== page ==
A Publication of WTVP

Challenging the status quo allows manufacturers to reap greater rewards.

Make quality products. Ship them on time. Repeat. Hundreds of small and mid-sized manufacturers in Illinois and across the United States have built profitable enterprises following that simple formula. Intense global competition, however, has changed the game considerably. To survive—and thrive—manufacturers today must consistently differentiate their products and services, aggressively seek new customers in domestic and international markets, and deploy advanced technology and business processes. The key to achieving all that? One word: innovation.

Striving to Be “Meaningfully Unique”
“It doesn’t matter if it’s product, process, organizational or marketing innovation,” says David Boulay, president of the Illinois Manufacturing Excellence Center (IMEC), headquartered at Bradley University in Peoria. “If a manufacturer in Illinois is not being meaningfully unique to its customers or potential customers, then the only option is to be a low-cost provider—and that is not a long-term viable option, given global competition.”

Illinois manufacturers agree. Ed Wolbert is president of Streator-based Transco Products, which supports the power and process industry and currently does more than 70 percent of its business in Asia. “In traveling the world and seeing the strengths and weaknesses of other countries, the one thing that is distinctive about the United States is our creativity and innovation,” Wolbert says. “For Illinois to thrive in the global economy, innovation will have to be at the forefront.”

Both Boulay and Wolbert stress that innovation must extend far beyond simply inventing new products or services. As he visits manufacturers across the state, Boulay is encouraged by what he views as a growing innovation mind shift. “We’re seeing a focus on building cultures of continuous improvement or continuous change,” he says. “These are cultures that never accept the status quo and use that mindset to create new approaches to products and processes.”

Wolbert adds that innovative thinking must pervade every level of a successful manufacturing enterprise. “Companies that really ‘get’ innovation look at it from top-level development of strategy all the way to day-to-day tactical implementation of strategy,” he says. “Innovative organizations are outward-looking, guided by customer pull, and continuously learning and implementing world-class practices.”

The results of several recent studies support this emphasis on innovation. A 2012 study conducted by Georgia Tech revealed that innovation strategies are associated with the highest mean return on sales for manufacturers—more than 10 percent—as well as higher employee wages. In the most recent Next Generation Manufacturing Study, more than 800 manufacturers from across the country ranked process improvement (87 percent) and customer-focused innovation (84 percent) as the two most important factors in their organization’s success over the next five years.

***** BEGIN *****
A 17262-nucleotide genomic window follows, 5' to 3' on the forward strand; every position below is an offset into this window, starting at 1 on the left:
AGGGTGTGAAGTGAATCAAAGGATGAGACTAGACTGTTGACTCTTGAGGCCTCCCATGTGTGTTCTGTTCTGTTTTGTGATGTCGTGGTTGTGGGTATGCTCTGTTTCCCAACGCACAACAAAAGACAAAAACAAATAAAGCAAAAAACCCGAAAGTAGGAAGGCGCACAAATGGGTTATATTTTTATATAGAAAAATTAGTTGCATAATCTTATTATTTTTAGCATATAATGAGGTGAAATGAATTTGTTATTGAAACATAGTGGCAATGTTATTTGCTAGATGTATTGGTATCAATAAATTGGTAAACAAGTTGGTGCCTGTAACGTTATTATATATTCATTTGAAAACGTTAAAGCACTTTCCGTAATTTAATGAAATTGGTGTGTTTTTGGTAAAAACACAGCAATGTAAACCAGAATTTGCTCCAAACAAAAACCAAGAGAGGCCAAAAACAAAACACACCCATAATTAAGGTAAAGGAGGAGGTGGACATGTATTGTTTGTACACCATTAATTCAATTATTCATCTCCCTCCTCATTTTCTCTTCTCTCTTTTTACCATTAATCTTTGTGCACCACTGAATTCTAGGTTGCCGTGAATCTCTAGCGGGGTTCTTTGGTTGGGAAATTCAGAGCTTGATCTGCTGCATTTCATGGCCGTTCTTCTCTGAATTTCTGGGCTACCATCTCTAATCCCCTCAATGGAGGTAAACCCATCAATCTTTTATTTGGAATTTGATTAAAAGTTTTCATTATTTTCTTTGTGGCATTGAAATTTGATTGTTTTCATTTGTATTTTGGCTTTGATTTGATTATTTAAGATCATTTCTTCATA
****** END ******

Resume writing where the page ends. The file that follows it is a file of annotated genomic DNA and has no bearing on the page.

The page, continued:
Unfortunately, this study also reveals a gap. Only 43 percent of those same manufacturers believe their current process improvement and innovation efforts are progressing toward world-class status. It’s clear many small and mid-sized companies need assistance as they strive to remain competitive and profitable into the next generation. And that’s where organizations like IMEC come into play.

Improvement and Innovation Specialists
Established in 1996, IMEC serves as the Illinois center for the National Institute of Standards and Technology Manufacturing Extension Partnership program. Every day in facilities from Chicago to Carbondale, the nonprofit organization’s 35 full-time specialists work with manufacturers to solve problems and improve performance. Each year, these projects generate more than $100 million in sales, productivity and cost-saving improvements for Illinois companies—which translates into a 20-to-1 return on every dollar invested in IMEC’s assistance.

Manufacturing leaders like Wolbert, who also serves on IMEC’s board of directors, appreciate what the organization brings to the table. “Small and mid-sized enterprises generally have an edge in being nimble and highly flexible,” he says. “On the other hand, most of us are resource-constrained, particularly in the areas of strategy, performance, training and continuous improvement. These are all areas where organizations like IMEC have developed tools and training that can strengthen our businesses.”

Those tools and training typically fall into five areas: continuous improvement, sustainability, workforce, supply chain and, of course, innovation, where IMEC’s specific services include sales and marketing diversification, exporting, product development and technology automation—although Boulay would argue innovation is a key component and outcome of all IMEC’s offerings.

“Our responsibility is to be a guide for manufacturing leaders. We serve as a partner, supporting the definition of objectives, exploring solutions, determining a path and pulling together the right expertise to fit a company’s needs,” Boulay says. “We ensure that knowledge and skills are transferred to the manufacturer’s team so they can sustain and grow their efforts. In many respects, all of our work is innovation because we are seeking to help improve the current state and change the status quo.” iBi